• Château Haut Maillet (Pomerol; from a vineyard of 5 hectares to the north east of Catusseau on gravel and clay; vinified in the new cellar at Château La Cabanne by Francois Estager; 85% Merlot; 15% Cabernet Franc; 14.5% alcohol). Lots of sweet spices accompany the baked plum and fresher red and darker berry fruit on the nose; a pleasant hint of cedar and none of the overpowering ferrous minerality of Plincette, tasted just before. The tannins are more fine-grained too and although this doesn’t develop very much complexity in the mid-palate it is a fine and accessible expression of the appellation in this vintage. 88.
  • Château Hosanna (Pomerol; 70% Merlot; 30% Cabernet Franc; from a vineyard of 4.5 hectares at the heart of the plateau neighbouring Vieux Château Certan and Certan de May; 15% alcohol). A Pomerol superstar is born! Each en primeur tasting this property rises in my expectations and re-tasting this from bottle confirms my impression that Hosanna is now very close to its Moueix plateau Pomerol peers, La Fleur-Pétrus and Trotanoy. On blue clay and gravel terroir, this is cool, plush and exotic with enticing graphite and cedar notes and, clearly, a great future ahead of it. Intense and compact, yet sleek and elegant with oodles of cedar, violet and blueberry Pomerol typicity. 96.
  • L’Innocence de Séraphine (Pomerol; 100% Merlot; matured in 300-litre French oak barrels for 16 months; 13,5% alcohol). Gosh, this is super good as a second wine. It needs a little air and gentle encouragement to spring to life – and ‘spring’ is the operative word here. That levity, purity and verticality especially on the nose that is actually rather more 2019 in general than 2018. Helped by being ‘only’ 13,5% alcohol (for Pomerol in 2018, that is already an achievement). Lovely notes – on the nose and on the palate – of crushed grapes and plum/damson skins (imagine pounding them in a pestle with a little cinnamon and clove perhaps and maybe a scratch of white pepper); lilies too. Nice persistence, with the same vertical presence on the palate as one finds on the nose too. A hint of fresh black tea (maybe more) and also a lovely nuttiness – walnuts and almonds, with just the slightest hint of frangipane and patisserie (but this wine is not at all sweet and has a fantastic freshness for the vintage). Honestly, I find this deeply impressive. Interesting terroir notes that are a little difficult to put one’s finger on but have you coming back to seek to understand the wine, very pure, precise and focussed and much more delineated than, say, the Clos Cantenac 2015. Beautiful tannins too – lovely and soft and refined. Great wine-making and a fascinating terroir; would that all were second wines in the appellation were like this! 92.
  • Château Lagrange à Pomerol (Pomerol; from a vineyard of 9 hectares on gravel and clay and old, deep, blue clay; 100% Merlot; aging in oak barrels, 30% of which are new, for 16-18 months; 15% alcohol). More translucent in the glass than the Lafleur-Gazin tasted alongside. Spicy yet bright and fresh – with roasted coffee bean, camphor and Szechuan peppercorns alongside the more aerial herbal and floral elements. Wild thyme, lavender and a dark stone/plum fruit. With air, a lovely truffle note starts to build … and build – once you align your palate to it, it becomes ever more evident. Full and a little more rustic on the palate than Lafleur-Gazin, the ferrous minerality being very prominent at first and giving almost a slightly rusty dimension to this – but that fades as the wine rounds out with more air. The tannins on the finish are just a little dry and this is not the most refined of the Moueix Pomerols in 2018. But it captures the heart and soul of the appellation very well. Authentic. 90+.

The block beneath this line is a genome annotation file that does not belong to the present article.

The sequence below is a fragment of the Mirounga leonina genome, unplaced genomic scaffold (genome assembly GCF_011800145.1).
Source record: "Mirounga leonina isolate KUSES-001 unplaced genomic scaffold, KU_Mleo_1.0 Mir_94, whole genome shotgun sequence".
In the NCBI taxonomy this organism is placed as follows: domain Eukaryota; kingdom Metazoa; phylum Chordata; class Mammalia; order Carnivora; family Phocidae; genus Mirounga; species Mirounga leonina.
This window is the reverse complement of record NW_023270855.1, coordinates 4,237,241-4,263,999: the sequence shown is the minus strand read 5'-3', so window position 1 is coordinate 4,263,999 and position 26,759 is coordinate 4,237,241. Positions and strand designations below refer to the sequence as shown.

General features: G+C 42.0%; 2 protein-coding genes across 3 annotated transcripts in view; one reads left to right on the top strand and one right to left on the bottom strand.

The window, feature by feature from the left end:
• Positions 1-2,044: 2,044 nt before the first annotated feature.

• Château Lafleur (Pomerol; 54% Bouchet; 46% Merlot; 14.8% alcohol; tasted at Château Lafleur with Omri Ram). A wine of staggering originality and complexity that words almost fail to do justice to – certainly mine. This had potential perfection written all over it when tasted from the barrel en primeur, bringing a shiver to my spine and a tear to the corner of my eye as I remember well. Tasted now from bottle it is no less profound and no less perfect. And, as perfection tends to be, it remains more difficult to capture in words than any other wine I have re-tasted from this vintage. A mirror pool of cool dark and red berry fruit and that signature Lafleur florality – iris bulbs, violets, candied violets and cracked black pepper. It is succulent, opulent in its way, tense, tender and incredibly structured it is supremely pure and balanced yet energetic and bright and its finish seems eternal. Magical. 100.
  • Château Lafleur-Gazin (Pomerol; from a vineyard of 8.5 hectares on gravel, silt and clay; 100% Merlot; aging in oak barrels, 35% of which are new, for 16-18 months; 15% alcohol). Translucent at the core and with a beautiful limpidity in the glass; fresh, bright and with immediately evident herbal notes, shading more to violet and lavender as the wine inhales. Very pretty, very aromatically expressive and with lots of freshness. With more air still, the sunny natural sweetness of the vintage comes through more and we pick up walnut and even coconut notes. There’s a little suggestion of the ‘Gazin’ ferrous minerality that characterises wines from this part of the appellation, but the minerality is a little more saline and less ferrous in fact than Lagrange à Pomerol. A rich dark berry and stone fruit – damsons and black cherries. On the palate this is relaxed, harmonious and quite opulent but with plenty of freshness and good structural integrity. Sapid on the finish and an impressive result for a monocépage Merlot wine in this robust vintage. 92+.